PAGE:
Thanks for the extra details. Makes it much easier to address your question. Now what you read on LoopTV isn't wrong, but phase alignment is just 1/3 of the equation. I'll explain...
[b]1. Coincident Volume Envelopes[/b]
Depending on your zoom level, you'll see different things. In this view we see kind of an "overall shape" of the way the volume fluctuates in a piece of recorded audio. This is called the [b]volume envelope[/b].
At this zoom level we can't see detail along the horizontal axis (left to right). We can only really see detail ("ish") along the vertical axis (volume envelope). This is still a useful view of things, because you can definitely get a feel for whether or not the peaks of the volume envelopes of multiple kicks, say, are in line with one another. This is what's referred to as phase alignment. If the peaks aren't phase aligned in this way, the sound could get smeary, or in extreme cases, they'd sound like they're flamming.
An important aspect of phase alignment is making sure that the peaks are all pointing in the same direction, and preferably "up" (in the positive direction). When the peaks of, say, two kick drums are aligned [i]and[/i] pointing in the same direction, their peaks will reinforce one another sonically -- volume-wise. If one kick's peak was inverted (peaking downward) then the volume energy from one kick will subtract from the other one. That's a kind of [b]phase cancellation[/b]. There are two kinds: volume cancellation, and frequency cancellation. I'm just about to get to frequency...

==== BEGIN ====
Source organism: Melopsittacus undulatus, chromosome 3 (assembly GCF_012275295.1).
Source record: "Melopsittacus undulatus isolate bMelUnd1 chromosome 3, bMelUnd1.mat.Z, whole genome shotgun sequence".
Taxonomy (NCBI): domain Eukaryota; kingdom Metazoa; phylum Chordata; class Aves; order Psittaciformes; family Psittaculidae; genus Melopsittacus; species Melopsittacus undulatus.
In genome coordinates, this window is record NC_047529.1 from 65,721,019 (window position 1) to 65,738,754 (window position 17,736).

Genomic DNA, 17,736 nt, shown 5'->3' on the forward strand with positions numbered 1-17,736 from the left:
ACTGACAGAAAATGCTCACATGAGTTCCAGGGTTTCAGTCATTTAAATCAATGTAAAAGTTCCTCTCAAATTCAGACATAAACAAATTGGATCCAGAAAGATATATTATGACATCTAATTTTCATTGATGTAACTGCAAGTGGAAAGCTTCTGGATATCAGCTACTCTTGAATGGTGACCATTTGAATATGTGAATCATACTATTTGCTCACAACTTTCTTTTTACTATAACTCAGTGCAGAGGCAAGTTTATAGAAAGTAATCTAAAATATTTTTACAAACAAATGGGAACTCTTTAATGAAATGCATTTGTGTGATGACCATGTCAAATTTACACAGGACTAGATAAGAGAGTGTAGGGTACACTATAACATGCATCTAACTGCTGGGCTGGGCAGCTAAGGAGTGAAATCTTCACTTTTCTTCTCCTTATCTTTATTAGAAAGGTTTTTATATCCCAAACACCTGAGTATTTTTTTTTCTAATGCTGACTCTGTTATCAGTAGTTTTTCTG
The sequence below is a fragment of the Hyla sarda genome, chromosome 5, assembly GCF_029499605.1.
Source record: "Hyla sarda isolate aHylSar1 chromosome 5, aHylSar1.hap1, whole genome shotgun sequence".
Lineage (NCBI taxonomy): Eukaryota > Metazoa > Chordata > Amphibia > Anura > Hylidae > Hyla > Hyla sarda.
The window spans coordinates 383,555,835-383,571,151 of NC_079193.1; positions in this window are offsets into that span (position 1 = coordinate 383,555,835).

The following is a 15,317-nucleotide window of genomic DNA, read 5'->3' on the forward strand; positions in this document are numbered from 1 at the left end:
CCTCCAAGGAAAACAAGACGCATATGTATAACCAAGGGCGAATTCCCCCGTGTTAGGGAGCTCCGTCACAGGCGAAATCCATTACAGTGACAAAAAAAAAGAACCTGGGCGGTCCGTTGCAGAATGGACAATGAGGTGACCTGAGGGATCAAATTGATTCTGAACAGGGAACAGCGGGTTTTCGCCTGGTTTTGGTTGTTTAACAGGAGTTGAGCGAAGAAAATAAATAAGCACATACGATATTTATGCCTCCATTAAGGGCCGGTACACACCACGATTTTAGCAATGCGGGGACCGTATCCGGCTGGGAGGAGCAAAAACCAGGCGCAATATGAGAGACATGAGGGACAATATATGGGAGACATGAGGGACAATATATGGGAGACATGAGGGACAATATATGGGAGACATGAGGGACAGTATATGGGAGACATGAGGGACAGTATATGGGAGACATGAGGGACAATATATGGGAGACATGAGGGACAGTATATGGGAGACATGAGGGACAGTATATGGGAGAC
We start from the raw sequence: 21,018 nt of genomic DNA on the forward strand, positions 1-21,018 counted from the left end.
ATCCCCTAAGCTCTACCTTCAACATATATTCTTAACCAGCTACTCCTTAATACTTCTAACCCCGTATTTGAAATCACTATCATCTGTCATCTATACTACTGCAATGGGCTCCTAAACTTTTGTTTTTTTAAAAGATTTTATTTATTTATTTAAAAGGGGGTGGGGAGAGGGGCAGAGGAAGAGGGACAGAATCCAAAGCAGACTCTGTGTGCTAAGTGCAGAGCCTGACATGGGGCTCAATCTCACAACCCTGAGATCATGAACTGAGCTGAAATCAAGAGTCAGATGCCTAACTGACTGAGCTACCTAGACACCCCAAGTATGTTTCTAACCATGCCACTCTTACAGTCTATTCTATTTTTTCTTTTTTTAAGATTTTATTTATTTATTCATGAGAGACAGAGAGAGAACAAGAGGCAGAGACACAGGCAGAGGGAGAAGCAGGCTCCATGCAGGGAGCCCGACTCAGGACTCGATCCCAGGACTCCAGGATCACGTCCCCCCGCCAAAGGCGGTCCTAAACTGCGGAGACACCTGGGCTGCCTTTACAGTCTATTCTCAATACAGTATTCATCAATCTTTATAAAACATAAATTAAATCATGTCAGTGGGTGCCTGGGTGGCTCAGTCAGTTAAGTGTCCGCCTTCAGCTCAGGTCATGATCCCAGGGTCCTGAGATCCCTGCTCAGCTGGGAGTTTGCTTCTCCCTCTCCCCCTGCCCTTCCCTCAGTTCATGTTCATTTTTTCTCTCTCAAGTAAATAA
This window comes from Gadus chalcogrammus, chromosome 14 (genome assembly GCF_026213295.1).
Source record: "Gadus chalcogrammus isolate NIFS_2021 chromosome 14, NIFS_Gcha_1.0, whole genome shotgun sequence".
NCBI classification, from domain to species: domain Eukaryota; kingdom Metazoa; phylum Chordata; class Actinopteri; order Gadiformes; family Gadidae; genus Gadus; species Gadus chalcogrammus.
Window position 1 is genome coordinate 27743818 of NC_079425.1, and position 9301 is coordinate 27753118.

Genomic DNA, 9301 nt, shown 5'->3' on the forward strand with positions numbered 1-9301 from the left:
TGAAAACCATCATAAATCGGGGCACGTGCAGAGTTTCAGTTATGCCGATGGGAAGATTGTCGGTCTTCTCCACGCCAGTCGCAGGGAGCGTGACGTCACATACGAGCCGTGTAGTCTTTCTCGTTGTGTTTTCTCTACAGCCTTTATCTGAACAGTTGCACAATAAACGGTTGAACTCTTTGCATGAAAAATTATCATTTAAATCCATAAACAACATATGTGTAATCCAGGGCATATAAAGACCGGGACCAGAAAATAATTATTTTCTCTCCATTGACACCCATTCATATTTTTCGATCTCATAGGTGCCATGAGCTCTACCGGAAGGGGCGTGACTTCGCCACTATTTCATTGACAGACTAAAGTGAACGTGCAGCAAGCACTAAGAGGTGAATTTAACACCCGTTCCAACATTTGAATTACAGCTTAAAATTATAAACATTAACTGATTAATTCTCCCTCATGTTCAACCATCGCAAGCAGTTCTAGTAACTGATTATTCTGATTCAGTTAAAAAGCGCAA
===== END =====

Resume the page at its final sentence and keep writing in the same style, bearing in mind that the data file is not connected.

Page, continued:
[b]2. Frequency Considerations.[/b]
What we can't see along the horizontal axis at more zoomed-out zoom levels is the frequency of the kick waveforms.
Not that I've ever known anyone to get so crazy as to try and tune multiple kicks so that their frequencies are the same (pretty much an impossible task anyway) but here's the point: the frequencies (pitches) of the kicks have to be just right in order for them not to cancel one another out, reinforce one another (in a sonically undesirable way), or beat with one another. So the choice of which kicks you're going to combine really has to be done by ear. Phase aligning them so that their peaks are coincident is an important step towards getting a cohesive kick sound from multiple kicks, but there's no guarantee that they'll combine nicely due to their frequency content. Sometimes it's possible, other times it's not.
So if you want to combine the flavor of several kicks, know right from the start that you're not always going to bat 1000 even if the kicks are aligned.
And that brings me to...
[b]3. Relative Volume and Fudge Factor[/b]
When combining multiple kicks, one of them should always be the "main" kick, with the others adding some kind of flavor. If you combine multiple kicks and you just can't get them to sing nicely together, try reducing the volume of the "flavor" kicks. There's nothing scientific about this approach other than using your ear to try and make something sound good that's not otherwise working.
The idea of "fudge factor" is that phase aligning kicks may not produce the most desirable result after all! You may find that advancing (or delaying) the sound of the "flavor kicks" by a tick or two will suddenly cause those kicks to blend.
So yes, indeed, try to get multiple kicks, claps, and snares to be phase aligned in terms of their volume envelopes. But if you find that the sound isn't working, start employing the "fudge factor", using your ear as your guide to get the sound you want.